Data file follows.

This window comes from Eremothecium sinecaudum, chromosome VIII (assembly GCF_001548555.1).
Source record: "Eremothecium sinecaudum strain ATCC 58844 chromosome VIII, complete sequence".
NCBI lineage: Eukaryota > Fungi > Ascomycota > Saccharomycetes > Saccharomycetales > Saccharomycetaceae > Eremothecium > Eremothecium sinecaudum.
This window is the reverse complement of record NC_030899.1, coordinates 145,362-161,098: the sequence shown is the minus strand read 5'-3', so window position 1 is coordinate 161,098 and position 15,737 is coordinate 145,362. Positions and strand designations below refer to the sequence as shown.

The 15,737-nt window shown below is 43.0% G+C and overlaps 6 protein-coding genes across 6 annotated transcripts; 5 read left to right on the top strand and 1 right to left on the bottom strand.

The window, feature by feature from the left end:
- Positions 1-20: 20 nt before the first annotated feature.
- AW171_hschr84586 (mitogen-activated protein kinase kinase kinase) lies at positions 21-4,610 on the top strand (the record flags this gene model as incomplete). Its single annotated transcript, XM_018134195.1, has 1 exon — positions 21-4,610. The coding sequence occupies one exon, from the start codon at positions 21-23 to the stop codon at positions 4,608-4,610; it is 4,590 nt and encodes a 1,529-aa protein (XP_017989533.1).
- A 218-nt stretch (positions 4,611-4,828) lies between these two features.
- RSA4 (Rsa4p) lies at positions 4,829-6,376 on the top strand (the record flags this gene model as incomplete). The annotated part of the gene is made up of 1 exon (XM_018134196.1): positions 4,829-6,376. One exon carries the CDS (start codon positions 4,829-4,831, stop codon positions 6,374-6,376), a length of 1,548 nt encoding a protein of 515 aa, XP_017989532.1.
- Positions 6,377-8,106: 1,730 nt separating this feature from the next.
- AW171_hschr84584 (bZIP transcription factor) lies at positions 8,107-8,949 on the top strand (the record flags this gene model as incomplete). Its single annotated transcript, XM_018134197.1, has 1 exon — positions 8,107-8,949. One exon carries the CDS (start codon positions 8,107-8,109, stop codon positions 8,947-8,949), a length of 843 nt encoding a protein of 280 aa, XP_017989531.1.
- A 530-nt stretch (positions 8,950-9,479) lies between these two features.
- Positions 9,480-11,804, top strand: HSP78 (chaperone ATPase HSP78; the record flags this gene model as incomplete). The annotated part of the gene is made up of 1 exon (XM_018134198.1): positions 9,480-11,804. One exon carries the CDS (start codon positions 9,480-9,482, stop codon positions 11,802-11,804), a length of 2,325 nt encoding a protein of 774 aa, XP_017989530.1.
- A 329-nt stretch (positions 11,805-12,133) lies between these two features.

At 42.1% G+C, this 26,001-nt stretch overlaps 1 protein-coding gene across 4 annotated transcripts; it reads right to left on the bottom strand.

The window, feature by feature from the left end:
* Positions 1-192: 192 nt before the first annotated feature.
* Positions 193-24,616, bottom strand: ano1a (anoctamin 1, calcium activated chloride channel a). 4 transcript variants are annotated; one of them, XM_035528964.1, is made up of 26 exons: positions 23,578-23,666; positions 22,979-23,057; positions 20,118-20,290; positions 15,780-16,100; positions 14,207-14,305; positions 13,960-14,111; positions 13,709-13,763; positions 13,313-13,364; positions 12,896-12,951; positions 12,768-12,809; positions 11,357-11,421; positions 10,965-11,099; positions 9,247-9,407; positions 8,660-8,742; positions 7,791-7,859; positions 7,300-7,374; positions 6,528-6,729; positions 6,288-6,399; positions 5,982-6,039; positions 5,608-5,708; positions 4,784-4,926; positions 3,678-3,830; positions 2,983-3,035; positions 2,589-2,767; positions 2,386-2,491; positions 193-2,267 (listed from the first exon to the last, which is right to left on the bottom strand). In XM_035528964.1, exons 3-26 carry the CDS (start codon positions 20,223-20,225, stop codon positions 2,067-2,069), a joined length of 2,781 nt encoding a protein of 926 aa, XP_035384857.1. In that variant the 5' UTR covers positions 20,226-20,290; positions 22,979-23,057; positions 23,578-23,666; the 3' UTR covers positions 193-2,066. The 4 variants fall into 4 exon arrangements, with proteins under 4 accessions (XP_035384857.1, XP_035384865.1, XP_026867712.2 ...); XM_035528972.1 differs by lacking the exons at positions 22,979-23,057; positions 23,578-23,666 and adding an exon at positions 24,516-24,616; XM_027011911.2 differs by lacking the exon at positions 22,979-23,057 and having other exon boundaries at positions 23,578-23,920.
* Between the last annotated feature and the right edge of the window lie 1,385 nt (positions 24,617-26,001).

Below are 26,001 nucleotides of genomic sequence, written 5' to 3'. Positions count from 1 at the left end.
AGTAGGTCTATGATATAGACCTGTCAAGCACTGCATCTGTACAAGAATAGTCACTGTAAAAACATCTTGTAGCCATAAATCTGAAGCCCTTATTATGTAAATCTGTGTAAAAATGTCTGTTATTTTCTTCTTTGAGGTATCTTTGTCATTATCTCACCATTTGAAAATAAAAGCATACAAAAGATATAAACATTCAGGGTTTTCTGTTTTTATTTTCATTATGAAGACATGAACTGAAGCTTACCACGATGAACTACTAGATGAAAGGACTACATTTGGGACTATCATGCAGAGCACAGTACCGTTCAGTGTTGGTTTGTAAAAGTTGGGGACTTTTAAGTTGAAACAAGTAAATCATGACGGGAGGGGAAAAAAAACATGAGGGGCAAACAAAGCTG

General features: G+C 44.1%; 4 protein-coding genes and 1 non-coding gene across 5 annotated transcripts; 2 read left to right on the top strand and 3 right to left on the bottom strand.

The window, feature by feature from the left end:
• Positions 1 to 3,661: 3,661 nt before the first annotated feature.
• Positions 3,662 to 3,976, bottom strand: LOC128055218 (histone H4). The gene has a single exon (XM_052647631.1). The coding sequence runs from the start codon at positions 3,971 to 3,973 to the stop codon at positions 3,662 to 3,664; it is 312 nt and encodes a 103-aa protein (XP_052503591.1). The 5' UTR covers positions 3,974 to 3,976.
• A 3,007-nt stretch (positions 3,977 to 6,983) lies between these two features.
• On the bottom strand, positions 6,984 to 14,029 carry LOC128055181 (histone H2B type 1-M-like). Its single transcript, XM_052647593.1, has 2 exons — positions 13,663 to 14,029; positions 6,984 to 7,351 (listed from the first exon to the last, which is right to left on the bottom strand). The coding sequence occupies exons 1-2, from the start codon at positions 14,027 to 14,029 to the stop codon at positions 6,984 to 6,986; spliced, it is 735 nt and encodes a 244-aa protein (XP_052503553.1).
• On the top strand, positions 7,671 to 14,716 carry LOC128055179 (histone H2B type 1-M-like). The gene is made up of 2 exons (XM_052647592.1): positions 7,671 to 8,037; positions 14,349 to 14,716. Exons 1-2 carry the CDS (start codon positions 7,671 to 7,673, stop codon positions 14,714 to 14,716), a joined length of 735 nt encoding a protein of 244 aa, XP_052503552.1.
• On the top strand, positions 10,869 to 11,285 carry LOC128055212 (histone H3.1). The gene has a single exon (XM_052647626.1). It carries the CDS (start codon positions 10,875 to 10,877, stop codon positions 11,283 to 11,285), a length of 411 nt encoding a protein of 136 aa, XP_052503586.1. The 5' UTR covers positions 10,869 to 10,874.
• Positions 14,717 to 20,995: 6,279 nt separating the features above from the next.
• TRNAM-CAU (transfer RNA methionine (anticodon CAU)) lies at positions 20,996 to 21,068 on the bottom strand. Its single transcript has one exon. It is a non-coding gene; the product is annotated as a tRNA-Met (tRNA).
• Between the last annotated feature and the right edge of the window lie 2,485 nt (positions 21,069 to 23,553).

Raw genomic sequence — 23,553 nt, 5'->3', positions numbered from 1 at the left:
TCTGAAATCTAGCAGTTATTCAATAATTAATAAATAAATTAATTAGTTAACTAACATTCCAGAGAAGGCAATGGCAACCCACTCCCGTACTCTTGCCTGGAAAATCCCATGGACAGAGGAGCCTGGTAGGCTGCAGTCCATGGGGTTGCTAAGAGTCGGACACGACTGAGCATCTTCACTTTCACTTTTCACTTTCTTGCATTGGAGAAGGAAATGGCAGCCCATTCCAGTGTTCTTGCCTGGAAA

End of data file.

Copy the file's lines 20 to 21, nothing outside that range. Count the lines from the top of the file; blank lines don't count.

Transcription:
* Between the last annotated feature and the right edge of the window lie 1,385 nt (positions 24,617-26,001).

Below are 26,001 nucleotides of genomic sequence, written 5' to 3'. Positions count from 1 at the left end.